28 July 2010 15:31 [Source: ICIS news]
The new plant will consume 50,000 tonnes/year of post-consumer bottles and produce 11,000 tonnes/year of food grade R-PET pellets. It will also wash 12,000 tonnes/year of R-HDPE, but a decision was yet to be taken on whether this would be reprocessed into food-grade material, the source added.
It was scheduled to come on-stream during the first quarter of 2012, and would lead to the creation of 110 jobs.
Closed Loop Recycling has an existing R-PET and R-HDPE food grade processing plant in
The European R-PET market is structurally short, and has been in tight supply since the fourth quarter of 2009.
“There are a huge number of machines that can use flakes. But collection rates don’t cover it [demand] as they can’t get enough bottles [the feedstock for flakes],” a major R-PET producer said.
This has been attributed to several factors including: a rise in underlying demand fuelled by social responsibility objectives at large corporates; a colder-than-expected winter leading to a reduction in the purchase of bottled drinks; the economic downturn in 2009; environmental concerns leading to lower demand for water bottles; and a reduction of around 25% in the polyethylene terephthalate (PET) content of virgin bottles in 2009, meaning more needed to be collected per kilogramme of R-PET produced.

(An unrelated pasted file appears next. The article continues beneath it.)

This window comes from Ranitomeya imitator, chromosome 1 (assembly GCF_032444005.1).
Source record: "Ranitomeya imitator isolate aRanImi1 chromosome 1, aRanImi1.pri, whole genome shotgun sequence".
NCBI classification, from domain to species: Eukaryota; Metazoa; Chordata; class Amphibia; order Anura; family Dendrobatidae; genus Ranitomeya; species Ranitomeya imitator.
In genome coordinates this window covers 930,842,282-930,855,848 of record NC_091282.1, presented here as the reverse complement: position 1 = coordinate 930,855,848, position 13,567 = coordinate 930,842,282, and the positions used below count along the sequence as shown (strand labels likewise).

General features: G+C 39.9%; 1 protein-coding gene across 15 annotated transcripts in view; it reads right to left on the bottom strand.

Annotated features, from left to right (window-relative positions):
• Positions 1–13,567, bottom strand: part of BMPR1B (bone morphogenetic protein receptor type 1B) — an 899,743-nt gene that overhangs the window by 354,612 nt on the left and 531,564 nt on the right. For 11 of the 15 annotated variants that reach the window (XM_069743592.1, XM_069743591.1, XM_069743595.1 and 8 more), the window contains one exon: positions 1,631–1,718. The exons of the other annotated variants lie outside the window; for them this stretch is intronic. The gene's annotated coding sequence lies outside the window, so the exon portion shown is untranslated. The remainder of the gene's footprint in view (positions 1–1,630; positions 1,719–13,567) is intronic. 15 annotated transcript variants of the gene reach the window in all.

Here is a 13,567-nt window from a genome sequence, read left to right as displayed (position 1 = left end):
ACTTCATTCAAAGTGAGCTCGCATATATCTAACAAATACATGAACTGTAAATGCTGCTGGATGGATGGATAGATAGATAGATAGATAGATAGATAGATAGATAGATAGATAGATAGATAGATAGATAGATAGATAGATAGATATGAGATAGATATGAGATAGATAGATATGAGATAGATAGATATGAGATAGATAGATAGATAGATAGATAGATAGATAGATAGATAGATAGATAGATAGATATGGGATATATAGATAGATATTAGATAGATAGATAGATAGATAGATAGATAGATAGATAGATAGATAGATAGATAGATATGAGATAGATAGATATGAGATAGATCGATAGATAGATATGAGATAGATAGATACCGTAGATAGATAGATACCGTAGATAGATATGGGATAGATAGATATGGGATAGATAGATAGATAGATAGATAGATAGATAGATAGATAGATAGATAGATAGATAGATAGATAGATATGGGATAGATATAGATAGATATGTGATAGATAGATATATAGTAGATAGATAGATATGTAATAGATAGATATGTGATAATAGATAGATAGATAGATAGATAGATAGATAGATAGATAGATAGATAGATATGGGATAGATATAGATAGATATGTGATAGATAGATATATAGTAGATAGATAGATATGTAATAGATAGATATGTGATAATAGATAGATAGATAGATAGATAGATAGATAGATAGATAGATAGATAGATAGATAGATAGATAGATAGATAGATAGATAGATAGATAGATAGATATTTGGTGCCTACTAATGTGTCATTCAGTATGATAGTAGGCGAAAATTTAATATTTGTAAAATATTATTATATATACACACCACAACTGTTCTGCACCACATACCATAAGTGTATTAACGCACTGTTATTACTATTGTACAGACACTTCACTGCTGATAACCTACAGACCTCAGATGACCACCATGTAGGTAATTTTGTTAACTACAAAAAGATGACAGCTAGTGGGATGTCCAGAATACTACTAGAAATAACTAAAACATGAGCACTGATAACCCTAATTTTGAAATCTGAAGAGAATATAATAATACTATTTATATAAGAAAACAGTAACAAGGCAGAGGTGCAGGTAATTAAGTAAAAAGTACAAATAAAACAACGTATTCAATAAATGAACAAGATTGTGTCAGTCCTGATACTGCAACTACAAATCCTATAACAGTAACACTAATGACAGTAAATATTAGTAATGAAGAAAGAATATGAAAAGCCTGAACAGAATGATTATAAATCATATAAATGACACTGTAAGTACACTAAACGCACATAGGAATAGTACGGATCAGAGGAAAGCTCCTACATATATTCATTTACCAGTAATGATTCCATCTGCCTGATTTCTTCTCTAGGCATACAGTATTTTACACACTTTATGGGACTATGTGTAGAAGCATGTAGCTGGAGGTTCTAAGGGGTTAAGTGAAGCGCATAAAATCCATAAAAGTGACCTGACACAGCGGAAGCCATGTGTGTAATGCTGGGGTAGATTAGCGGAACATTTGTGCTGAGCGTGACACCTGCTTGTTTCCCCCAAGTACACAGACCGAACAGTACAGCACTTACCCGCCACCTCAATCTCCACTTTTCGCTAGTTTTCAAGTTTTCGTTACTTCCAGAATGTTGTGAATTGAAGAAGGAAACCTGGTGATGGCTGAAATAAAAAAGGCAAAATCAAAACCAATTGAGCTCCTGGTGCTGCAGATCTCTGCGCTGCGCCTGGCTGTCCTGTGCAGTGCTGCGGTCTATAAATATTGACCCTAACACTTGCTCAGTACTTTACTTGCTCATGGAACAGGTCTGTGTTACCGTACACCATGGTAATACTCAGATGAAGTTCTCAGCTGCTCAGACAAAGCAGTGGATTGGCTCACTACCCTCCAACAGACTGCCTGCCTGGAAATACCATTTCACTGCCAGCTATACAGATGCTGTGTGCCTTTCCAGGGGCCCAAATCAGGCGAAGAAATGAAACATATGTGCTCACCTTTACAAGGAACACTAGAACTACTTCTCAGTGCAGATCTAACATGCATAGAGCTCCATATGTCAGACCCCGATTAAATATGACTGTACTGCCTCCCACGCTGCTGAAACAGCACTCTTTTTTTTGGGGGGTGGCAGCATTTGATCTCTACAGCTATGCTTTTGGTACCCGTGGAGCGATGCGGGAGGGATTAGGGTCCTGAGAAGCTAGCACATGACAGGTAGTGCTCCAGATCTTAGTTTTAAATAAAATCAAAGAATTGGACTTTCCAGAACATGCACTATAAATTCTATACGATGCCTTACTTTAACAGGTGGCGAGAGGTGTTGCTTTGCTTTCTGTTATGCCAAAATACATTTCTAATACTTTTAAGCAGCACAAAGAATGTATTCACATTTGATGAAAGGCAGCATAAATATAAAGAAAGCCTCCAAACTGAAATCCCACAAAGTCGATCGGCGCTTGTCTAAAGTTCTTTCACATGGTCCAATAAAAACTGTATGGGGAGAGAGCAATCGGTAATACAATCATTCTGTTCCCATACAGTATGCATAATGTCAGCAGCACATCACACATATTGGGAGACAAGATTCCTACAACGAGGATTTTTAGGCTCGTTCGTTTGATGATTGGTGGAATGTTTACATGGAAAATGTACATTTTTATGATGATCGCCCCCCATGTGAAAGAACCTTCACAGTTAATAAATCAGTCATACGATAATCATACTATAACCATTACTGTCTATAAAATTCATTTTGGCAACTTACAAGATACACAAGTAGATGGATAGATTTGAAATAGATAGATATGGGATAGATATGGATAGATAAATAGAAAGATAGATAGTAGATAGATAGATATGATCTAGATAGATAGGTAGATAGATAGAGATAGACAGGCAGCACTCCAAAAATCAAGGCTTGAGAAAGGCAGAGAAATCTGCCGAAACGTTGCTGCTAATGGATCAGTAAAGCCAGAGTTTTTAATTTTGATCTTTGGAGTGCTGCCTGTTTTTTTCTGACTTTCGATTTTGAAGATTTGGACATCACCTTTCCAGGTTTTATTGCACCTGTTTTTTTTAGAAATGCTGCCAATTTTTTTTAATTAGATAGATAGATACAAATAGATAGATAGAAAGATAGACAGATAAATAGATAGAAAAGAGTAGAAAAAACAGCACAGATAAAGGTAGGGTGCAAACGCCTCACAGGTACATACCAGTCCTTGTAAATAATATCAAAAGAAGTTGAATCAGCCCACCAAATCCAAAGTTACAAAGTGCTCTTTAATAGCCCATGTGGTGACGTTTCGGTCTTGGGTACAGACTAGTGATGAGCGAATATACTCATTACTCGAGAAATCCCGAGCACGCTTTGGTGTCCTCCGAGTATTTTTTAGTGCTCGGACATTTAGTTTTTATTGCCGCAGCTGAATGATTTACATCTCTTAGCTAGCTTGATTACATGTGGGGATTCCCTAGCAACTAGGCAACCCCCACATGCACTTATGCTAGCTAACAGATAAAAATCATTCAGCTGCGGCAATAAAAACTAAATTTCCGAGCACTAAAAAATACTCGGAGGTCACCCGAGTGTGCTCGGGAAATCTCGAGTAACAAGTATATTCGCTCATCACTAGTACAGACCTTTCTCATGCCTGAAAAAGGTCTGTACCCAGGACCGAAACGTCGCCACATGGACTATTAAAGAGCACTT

Because of the availability issues, R-PET prices across all grades of material are currently at record highs.
This year saw food grade pellet prices climb above virgin PET prices for the first time, trading at up to €210/tonne ($272/tonne) above virgin PET prices at €1,200-1,300/tonne FD NWE.
Tightness in the market and corporate social responsibility commitments among end-users meant that buyers had little choice but to accept high prices, sources said.
($1 = €0.77)
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